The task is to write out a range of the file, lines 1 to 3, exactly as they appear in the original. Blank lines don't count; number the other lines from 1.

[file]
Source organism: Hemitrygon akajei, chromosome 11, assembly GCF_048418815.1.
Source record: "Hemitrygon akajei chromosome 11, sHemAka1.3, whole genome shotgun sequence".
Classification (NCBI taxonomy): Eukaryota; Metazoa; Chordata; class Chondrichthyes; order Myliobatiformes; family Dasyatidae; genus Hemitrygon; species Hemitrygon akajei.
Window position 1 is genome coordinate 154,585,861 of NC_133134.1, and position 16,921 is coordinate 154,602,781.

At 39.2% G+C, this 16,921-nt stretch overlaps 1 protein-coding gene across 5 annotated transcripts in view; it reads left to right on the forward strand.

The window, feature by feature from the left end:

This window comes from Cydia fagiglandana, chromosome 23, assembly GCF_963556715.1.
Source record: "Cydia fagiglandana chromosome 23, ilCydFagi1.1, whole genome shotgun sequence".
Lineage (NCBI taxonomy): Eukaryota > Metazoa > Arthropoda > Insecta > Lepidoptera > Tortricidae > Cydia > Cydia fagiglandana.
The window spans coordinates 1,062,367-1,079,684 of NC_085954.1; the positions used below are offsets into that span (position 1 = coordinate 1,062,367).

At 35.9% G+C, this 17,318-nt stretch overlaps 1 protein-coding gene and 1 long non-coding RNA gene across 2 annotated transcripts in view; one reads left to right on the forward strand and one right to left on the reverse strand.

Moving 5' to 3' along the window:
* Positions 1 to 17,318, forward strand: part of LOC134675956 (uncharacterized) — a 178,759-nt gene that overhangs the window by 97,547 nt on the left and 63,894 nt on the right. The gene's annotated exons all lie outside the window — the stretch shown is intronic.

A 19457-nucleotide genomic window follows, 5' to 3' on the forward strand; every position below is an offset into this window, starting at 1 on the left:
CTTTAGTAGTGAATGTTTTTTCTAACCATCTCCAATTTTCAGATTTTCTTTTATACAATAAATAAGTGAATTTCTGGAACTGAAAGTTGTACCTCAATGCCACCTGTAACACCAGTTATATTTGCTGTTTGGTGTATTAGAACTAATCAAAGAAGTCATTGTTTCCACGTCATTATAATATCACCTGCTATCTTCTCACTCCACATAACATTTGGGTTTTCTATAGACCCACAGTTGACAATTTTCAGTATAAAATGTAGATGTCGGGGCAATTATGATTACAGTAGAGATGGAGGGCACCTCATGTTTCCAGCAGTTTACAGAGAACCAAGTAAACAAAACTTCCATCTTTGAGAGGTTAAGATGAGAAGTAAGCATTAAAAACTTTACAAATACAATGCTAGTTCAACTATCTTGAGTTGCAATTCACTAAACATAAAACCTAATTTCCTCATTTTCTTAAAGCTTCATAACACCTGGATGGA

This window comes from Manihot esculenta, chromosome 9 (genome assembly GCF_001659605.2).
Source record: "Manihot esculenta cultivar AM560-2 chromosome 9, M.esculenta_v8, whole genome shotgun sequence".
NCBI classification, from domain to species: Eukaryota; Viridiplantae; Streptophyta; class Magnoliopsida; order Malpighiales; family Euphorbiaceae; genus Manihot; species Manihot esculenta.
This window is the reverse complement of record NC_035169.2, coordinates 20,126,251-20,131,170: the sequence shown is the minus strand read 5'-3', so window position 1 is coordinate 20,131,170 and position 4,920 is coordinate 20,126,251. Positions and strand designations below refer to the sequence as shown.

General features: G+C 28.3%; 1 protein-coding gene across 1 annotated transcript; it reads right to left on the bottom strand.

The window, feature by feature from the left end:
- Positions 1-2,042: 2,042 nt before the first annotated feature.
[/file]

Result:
Source organism: Hemitrygon akajei, chromosome 11, assembly GCF_048418815.1.
Source record: "Hemitrygon akajei chromosome 11, sHemAka1.3, whole genome shotgun sequence".
Classification (NCBI taxonomy): Eukaryota; Metazoa; Chordata; class Chondrichthyes; order Myliobatiformes; family Dasyatidae; genus Hemitrygon; species Hemitrygon akajei.